Beyond the ponderomotive limit: direct laser acceleration of relativistic electrons in sub-critical plasmas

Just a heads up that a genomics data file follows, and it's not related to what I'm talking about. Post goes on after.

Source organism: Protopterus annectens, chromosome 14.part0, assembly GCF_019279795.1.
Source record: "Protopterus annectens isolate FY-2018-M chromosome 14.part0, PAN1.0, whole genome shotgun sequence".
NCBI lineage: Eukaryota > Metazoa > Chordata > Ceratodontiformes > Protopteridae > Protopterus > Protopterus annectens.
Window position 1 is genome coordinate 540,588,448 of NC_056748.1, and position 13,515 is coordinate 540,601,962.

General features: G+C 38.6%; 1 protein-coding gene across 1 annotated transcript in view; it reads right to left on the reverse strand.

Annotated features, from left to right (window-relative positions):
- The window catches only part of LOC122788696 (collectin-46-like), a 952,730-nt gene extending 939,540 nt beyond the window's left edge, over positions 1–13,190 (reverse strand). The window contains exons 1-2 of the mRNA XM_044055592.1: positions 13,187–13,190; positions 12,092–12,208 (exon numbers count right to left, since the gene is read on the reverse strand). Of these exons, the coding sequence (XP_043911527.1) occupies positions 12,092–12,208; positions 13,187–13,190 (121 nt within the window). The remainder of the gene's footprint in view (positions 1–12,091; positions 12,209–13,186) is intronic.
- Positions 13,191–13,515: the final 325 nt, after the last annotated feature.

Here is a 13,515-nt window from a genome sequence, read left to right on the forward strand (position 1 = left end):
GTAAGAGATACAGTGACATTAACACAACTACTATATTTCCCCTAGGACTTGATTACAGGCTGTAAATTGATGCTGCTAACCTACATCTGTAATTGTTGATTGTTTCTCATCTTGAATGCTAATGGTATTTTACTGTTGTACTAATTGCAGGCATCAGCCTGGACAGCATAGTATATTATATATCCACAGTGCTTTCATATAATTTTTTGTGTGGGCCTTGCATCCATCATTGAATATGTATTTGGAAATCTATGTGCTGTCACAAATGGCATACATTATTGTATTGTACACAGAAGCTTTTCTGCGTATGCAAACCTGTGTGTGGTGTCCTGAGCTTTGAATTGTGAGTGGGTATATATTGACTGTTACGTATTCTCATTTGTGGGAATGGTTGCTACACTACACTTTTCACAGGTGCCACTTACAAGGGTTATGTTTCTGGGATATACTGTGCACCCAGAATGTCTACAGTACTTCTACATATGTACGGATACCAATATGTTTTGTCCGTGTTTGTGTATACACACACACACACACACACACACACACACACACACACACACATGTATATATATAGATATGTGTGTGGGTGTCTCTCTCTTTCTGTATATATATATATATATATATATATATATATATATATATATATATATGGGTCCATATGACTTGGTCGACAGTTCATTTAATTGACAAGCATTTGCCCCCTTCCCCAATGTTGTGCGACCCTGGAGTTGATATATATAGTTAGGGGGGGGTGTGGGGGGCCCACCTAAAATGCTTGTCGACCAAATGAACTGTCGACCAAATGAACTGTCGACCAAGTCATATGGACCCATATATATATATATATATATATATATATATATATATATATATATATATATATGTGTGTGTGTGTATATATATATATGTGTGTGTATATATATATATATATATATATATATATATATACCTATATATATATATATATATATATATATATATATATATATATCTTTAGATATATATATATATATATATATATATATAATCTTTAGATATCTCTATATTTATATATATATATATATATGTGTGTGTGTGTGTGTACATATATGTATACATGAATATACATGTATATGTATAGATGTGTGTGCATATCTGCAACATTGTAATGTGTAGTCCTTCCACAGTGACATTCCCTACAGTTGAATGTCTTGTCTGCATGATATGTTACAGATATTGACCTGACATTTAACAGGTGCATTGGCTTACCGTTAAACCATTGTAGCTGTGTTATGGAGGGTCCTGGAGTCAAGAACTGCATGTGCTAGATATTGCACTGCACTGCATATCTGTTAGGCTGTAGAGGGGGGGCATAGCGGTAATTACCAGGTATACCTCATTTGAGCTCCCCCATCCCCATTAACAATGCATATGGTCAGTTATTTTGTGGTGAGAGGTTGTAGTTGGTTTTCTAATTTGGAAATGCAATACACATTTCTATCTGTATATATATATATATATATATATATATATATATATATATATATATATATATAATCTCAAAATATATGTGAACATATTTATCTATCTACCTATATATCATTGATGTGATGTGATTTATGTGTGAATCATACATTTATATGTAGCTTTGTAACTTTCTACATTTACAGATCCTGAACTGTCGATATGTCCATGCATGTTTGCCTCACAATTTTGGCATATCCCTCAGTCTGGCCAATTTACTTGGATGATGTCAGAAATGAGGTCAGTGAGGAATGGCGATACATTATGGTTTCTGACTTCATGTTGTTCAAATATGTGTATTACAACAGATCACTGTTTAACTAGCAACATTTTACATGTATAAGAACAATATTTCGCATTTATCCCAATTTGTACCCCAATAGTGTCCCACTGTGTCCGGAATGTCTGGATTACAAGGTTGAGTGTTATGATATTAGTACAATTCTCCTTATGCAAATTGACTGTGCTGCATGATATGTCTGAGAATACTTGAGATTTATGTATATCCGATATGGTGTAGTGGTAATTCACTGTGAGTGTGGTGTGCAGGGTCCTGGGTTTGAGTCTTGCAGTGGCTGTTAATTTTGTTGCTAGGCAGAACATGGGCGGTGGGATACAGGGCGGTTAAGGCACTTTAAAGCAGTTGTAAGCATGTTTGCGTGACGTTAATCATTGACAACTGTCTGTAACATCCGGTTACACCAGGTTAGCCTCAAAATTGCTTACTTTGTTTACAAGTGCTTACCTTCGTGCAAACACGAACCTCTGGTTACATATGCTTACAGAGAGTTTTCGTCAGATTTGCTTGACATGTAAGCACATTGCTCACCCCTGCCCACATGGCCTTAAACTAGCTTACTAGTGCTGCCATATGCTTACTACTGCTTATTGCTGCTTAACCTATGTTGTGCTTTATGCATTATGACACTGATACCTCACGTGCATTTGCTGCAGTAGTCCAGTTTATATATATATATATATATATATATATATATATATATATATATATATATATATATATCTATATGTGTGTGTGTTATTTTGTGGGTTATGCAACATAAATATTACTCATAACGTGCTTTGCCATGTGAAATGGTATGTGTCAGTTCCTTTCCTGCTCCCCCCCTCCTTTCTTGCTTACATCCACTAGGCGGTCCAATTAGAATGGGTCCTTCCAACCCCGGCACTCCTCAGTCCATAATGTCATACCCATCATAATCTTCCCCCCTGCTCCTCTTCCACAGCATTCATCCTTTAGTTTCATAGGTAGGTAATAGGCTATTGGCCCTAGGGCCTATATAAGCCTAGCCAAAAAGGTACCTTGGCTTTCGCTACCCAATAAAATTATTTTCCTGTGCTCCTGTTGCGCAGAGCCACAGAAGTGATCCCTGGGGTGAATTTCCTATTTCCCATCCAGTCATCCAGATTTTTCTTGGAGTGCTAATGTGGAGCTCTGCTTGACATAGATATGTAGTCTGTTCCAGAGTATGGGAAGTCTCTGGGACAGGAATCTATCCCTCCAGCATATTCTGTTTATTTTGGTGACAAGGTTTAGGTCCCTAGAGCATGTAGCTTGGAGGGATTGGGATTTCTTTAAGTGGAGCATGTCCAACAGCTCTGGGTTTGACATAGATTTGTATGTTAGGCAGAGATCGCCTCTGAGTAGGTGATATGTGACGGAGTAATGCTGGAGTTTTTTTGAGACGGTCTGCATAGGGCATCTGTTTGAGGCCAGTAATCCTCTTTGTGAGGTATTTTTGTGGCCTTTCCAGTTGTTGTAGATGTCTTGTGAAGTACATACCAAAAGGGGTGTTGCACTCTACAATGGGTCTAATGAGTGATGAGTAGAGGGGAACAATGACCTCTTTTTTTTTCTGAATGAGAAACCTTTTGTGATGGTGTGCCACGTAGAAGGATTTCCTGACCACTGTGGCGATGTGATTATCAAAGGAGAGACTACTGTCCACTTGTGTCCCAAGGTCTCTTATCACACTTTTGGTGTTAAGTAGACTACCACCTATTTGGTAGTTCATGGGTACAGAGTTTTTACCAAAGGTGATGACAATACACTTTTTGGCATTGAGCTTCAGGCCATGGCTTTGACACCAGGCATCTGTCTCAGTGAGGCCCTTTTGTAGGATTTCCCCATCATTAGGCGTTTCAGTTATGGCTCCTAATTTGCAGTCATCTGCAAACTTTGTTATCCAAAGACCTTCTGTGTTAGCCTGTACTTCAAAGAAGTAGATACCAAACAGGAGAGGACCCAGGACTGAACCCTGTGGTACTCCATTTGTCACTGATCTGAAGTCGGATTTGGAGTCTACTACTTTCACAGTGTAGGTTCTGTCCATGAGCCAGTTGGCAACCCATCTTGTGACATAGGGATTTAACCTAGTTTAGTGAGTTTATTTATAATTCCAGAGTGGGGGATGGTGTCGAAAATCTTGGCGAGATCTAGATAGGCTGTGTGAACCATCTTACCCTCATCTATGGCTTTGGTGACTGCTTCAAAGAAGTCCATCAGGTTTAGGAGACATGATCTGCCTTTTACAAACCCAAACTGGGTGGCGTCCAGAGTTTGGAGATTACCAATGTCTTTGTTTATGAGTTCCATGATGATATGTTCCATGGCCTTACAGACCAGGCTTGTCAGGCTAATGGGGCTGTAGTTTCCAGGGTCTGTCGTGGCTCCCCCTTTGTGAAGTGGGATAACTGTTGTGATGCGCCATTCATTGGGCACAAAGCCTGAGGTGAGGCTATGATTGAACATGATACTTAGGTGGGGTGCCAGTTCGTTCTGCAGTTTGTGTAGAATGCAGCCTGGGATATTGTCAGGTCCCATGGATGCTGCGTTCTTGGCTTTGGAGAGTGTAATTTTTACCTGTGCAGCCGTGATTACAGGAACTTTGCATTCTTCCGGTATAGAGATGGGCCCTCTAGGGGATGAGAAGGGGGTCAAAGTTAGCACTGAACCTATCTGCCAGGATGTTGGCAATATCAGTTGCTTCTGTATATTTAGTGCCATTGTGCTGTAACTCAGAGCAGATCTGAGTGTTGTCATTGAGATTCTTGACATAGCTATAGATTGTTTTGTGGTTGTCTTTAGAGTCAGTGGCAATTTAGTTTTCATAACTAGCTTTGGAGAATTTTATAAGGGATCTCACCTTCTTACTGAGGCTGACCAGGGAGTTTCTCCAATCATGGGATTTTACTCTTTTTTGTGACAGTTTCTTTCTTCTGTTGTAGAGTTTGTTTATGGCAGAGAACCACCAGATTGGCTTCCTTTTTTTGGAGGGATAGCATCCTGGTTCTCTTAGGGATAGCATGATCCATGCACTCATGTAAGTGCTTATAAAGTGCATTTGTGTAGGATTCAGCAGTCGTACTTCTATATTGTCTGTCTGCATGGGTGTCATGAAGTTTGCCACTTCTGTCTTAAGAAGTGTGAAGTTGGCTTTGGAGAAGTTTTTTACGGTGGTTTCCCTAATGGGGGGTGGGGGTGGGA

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Production of energetic electrons is a keystone aspect of ultraintense laser-plasma interactions that underpins a variety of topics and applications, including fast ignition inertial confinement fusion and compact particle and radiation sources. There is a wide range of electron acceleration regimes that depend on the duration of the laser pulse and the plasma density. This talk focuses on the regime in which the plasma is significantly underdense and the laser pulse duration is longer than the electron response time, so that, in contrast to the wakefield acceleration regime, the pulse creates a quasi-static channel in the electron density. Such regime is of particular interest, since it can naturally arise in experiments with solid density targets where the pre-pulse of an ultraintense laser produces an extended sub-critical pre-plasma. This talk examines the impact of several key factors on electron acceleration by the laser pulse and the resulting electron energy gain. A detailed consideration is given to the role played by: (1) the static longitudinal electric field, (2) the static transverse electric field, (3) the electron injection into the laser pulse, and (4) the superluminosity of the pulse induced by the channel. It is shown that all of these factors lead, under conditions outlined in the talk, to a considerable electron energy gain that greatly exceeds the ponderomotive limit. The talk will also outline a time-resolution criterion that must be satisfied in order to correctly reproduce these effects in particle-in-cell simulations.